Name *
Email *
Job Title *
Company *
Industry *

Purple Team: The Missing Piece To A Complete Puzzle

By | Muhammad Azri Rafiuddin bin Basri, Imran bin Hasnan & Lukman Hakim bin Abd Rahman.


Developing a viable cyber security monitoring practice has been a challenge. As attack surfaces become more complex, every organization needs to be more vigilant. However, the development of new technologies and software has definitely made cyber security monitoring much easier. A successful security monitoring work can be accelerated by utilizing the new purple team exercises. Organizations need a viable security monitoring practice that can be utilized for procedures and processes that are sustainable.

Purple teaming is a security methodology in which red and blue teams work closely together to boost cyber capabilities through continuous feedback and knowledge transfer.  One  of  the  foremost  successful ways to find framework vulnerabilities and foil conceivable cyber threats is through the skills and expertise of both red teams and blue teams.

What is Purple Team?

Purple team is developed to help the security teams track the progress, viability and effectiveness of vulnerability detection, threat hunting and network monitoring by accurately simulating common threat scenarios of unused procedures that are outlined in order to anticipate and distinguish modern threats. Some organizations perform purple team exercises as a one-off focus engagement, whereby security goals, timelines, and key deliverables are clearly defined by the security team, with a formal process in evaluating lessons learned over the course of an operation. This practice includes recognising offensive and defensive shortcomings, outlining future training and technological requirements. An alternative approach within the security industry is to view purple teaming as a conceptual framework that runs throughout an organisation.

What are Red, Blue, And Purple Team?

A red team exists to attack, while the blue is to defend. The purpose is to fortify an organisation's security by learning from the resulting combat and getting ready when the real threat comes. A purple team is set up as an option to support the process. The red and blue team exercises can be extremely useful because it creates an opportunity to realistically challenge an organisation's defences.

Red Team

The red team is typically the independent security system of a company (target), and it is hired to covertly test its defences. The team comprises skilled ethical hackers whose objective is to distinguish and securely exploit vulnerabilities within the target's cybersecurity or physical perimeters. By mimicking sophisticated realworld threats, the exercise is highly realistic. A red team deploys bleeding-edge hacking tools and techniques designed to infiltrate the security systems and premises. This may expand to include writing malware and formulating modern techniques as noxious malicious hackers would do. Some organisations will be confident that their systems are hard to penetrate as they have a variety of vigorous security measures in place. But a red team only needs to find a weak link to break their perimeters apart. This could include spear-phishing (social engineering) the employees or replicating the target's external services in a lab to discover zero-day exploits.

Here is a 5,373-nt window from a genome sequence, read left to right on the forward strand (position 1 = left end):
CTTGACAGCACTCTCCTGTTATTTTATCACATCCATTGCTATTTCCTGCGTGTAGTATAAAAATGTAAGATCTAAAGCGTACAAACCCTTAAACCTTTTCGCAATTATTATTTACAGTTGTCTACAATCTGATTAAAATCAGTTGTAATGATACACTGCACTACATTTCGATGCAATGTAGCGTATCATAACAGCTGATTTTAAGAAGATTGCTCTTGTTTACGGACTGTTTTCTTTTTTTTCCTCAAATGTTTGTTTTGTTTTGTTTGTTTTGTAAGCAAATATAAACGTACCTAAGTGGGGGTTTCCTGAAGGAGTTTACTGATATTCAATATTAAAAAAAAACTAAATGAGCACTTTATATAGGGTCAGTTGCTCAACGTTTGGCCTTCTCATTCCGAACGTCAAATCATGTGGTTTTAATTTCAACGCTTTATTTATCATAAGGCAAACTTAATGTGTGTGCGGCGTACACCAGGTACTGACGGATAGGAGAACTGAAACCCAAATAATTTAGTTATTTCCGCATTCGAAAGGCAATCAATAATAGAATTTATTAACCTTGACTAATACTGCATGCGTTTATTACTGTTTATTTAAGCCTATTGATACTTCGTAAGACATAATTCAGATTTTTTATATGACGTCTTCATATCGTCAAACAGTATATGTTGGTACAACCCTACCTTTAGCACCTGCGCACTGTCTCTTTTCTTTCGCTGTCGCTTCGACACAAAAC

The red team objectives include:

  • Compromising the target's security by extricating data, invading its frameworks or breaching its physical perimeters.
  • Dodging detection by the blue team. Numerous attacks can occur over a transitory period of time, making it highly dubious for the blue team to neutralise any threat before the 'damage' is done.
  • Exploiting bugs and weaknesses in the target's infrastructure. This highlights any gaps in the organisation's technical security that requires fixing, thus improving its security posture.
  • Starting a hostile action - including sophisticated penetration testing - giving a reliable assessment of the blue team's defensive capabilities.

Blue Team

A blue team is typically stationed within a Security Operations Centre (SOC). The SOC consists of highly trained analysts who work on defending and improving their organisation's defences around the clock. The blue team is expected to detect, oppose, and weaken the red team. The mock assault situation is outlined to upgrade their aptitudes by preparing for a real-world attack. The blue team will detect and neutralise more advanced assaults and closely monitor any current and imminent dangers to pre-emptively defend the organisation.

The Blue team objectives include:

  • Understanding each stage of an incident and responding appropriately.
  • Noticing suspicious traffic patterns and identifying indicators of compromise.
  • Quickly closing any indicator of compromise.
  • Identifying the red team/threat actors' command and control (C&C or C2) servers and blocking their connectivity to the target.

Undertaking analysis and forensic testing on diverse working frameworks their organisation's run, by utilizing third-party systems.Working alongside the red and blue teams, dissecting how they work together and prescribing any vital modifications to the current work out, or noting them for future reference.Seeing the big picture and accessing the mentality and obligations of both teams. For example, a purple team will collaborate with the blue team to audit how occasions are being identified. The team members at a certain point will move to the red team to address how the blue team's location capabilities can be subverted.